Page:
The Malta Financial Services Authority (MFSA) launched enforcement proceedings against four local operators last month, levying fines of €15,000 each on two entities and stripping the other two of their licenses. The sudden resignation of the MFSA CEO, appointed only 18 months ago following the scandal of his accepting a free Las Vegas trip from Yorgen Fenech – seemed to break the camel’s back.
The arrest of Yorgen Fenech, owner of the secretive 17 Black company, as a person of interest in the assassination of journalist Daphne Caruana Galizia, and having close links with the former prime minister’s chief of staff (now also probed by police), heightened the anger of the crowd fearing collusion.
All these factors have taken their toll on public opinion while we are still feeling the cold blast of negative publicity following the disclosure of secret Panama companies in 2015 registered by Nexia BT (representing disgraced Mossack Fonseca) destined for top members of the cabinet.
To return to normality, Malta needs to look ahead; all stakeholders, including the government, national authorities and market operators must put financial crime compliance at the top of their agenda and continue enhancing internal controls to strengthen the fight against money laundering and terrorism funding.
The past years has seen several protests sparked by the damning revelations by the independent media and developments which emerged during the staggering public inquiry in the Caruana Galizia murder. To exacerbate matters, there have been occasional power blackouts which Enemalta (the state-owned utility) promptly blamed on ships laying anchor and seriously damaging the Sicily/Malta submarine electrical cable.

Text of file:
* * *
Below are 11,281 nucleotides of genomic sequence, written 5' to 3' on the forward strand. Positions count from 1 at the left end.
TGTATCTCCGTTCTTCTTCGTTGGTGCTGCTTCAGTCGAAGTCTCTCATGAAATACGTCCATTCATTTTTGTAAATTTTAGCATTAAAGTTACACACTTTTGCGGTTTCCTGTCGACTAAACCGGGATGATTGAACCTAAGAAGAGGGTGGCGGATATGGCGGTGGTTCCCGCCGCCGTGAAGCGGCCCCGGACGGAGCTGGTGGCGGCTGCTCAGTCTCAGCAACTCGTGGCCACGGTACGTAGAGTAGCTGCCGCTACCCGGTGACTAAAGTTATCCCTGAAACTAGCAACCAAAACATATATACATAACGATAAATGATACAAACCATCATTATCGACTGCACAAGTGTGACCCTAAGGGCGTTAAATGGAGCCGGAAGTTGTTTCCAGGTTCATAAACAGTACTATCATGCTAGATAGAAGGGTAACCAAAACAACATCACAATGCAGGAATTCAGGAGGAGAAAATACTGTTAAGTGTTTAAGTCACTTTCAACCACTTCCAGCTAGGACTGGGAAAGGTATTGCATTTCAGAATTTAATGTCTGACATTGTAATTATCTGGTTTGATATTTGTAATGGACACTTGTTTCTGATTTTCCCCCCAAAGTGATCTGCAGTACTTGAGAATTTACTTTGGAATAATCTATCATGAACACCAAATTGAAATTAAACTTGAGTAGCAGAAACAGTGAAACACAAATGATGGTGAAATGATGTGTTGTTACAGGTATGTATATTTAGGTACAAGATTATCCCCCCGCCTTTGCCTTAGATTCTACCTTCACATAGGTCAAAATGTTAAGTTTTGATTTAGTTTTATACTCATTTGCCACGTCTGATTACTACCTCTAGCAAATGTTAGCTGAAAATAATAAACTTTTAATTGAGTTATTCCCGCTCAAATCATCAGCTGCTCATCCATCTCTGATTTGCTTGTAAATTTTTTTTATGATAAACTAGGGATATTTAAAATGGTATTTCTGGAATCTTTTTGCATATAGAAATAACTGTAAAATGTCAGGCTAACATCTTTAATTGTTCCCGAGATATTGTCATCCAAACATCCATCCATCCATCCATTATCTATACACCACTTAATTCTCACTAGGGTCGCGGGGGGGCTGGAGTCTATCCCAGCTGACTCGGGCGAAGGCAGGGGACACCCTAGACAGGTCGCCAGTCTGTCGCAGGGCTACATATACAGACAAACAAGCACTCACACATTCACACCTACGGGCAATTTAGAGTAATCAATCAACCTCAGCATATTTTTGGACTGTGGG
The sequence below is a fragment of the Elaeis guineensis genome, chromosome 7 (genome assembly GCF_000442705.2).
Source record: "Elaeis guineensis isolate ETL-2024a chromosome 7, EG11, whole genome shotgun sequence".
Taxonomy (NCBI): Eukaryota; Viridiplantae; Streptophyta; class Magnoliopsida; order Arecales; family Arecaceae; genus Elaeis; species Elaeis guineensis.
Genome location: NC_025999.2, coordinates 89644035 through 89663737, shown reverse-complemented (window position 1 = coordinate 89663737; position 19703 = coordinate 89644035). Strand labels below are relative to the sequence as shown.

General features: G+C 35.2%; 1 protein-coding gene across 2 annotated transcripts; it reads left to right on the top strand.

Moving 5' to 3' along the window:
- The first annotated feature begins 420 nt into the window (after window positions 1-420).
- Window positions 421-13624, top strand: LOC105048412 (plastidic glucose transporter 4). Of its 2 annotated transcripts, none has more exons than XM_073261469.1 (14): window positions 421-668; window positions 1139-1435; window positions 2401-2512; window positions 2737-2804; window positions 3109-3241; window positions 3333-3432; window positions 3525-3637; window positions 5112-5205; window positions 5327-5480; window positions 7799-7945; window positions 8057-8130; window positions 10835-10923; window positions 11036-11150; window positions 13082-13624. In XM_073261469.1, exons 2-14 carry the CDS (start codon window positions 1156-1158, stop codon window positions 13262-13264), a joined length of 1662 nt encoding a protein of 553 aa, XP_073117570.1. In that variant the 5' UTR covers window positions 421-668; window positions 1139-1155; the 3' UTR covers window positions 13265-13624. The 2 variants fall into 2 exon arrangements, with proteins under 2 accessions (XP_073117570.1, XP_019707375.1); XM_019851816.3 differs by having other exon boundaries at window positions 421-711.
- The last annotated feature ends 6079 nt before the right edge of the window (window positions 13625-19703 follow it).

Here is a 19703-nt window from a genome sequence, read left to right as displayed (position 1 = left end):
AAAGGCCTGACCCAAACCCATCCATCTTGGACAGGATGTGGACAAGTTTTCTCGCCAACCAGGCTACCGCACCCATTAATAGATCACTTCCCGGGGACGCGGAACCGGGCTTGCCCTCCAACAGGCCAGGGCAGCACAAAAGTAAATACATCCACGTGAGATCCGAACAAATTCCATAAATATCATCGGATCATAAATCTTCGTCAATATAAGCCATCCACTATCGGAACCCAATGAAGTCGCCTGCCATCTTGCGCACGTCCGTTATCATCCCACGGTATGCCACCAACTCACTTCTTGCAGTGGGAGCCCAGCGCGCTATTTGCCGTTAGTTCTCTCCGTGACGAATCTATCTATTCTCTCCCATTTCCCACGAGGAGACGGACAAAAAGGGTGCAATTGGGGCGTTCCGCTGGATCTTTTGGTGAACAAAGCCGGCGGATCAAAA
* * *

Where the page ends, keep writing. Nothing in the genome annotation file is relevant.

Moving on, Abigail Mamo, CEO of the Malta Chamber of SMEs, said that the chamber received calls from restaurants, retailers, grocers complaining of reduced business once the surge of orders spurned by the issue of cash vouchers abruptly ceased. Other worries concern poor trade during Black Friday.
Back to the theme regarding the reputation of Malta’s financial services sector, this can only be regained through hard work and patience.
Hopefully, Moneyval’s greylisting will never materialise. Then, Malta will have its work cut out to convince international regulators that we do not only enact good laws to prevent financial crime but also actually implement these laws with a steely determination.
Undoubtedly, the pandemic has caused many businesses to accumulate losses and some even close down. However, those who took the right steps to mitigate the situation are still making some profit, even if not so much. The truth is, the pandemic will go away next year with the help of vaccines and when it does, all industries that sharpened their knives during the slow-down will thrive and start making money.
We recently witnessed a major reshuffle of cabinet posts in the hope that new blood may speed up further AML reforms. Our redemption can triumph if we plant a root and branch reform backed by checks and balances in a concerted drive to strengthen the three pillars of good governance, the rule of law and democracy.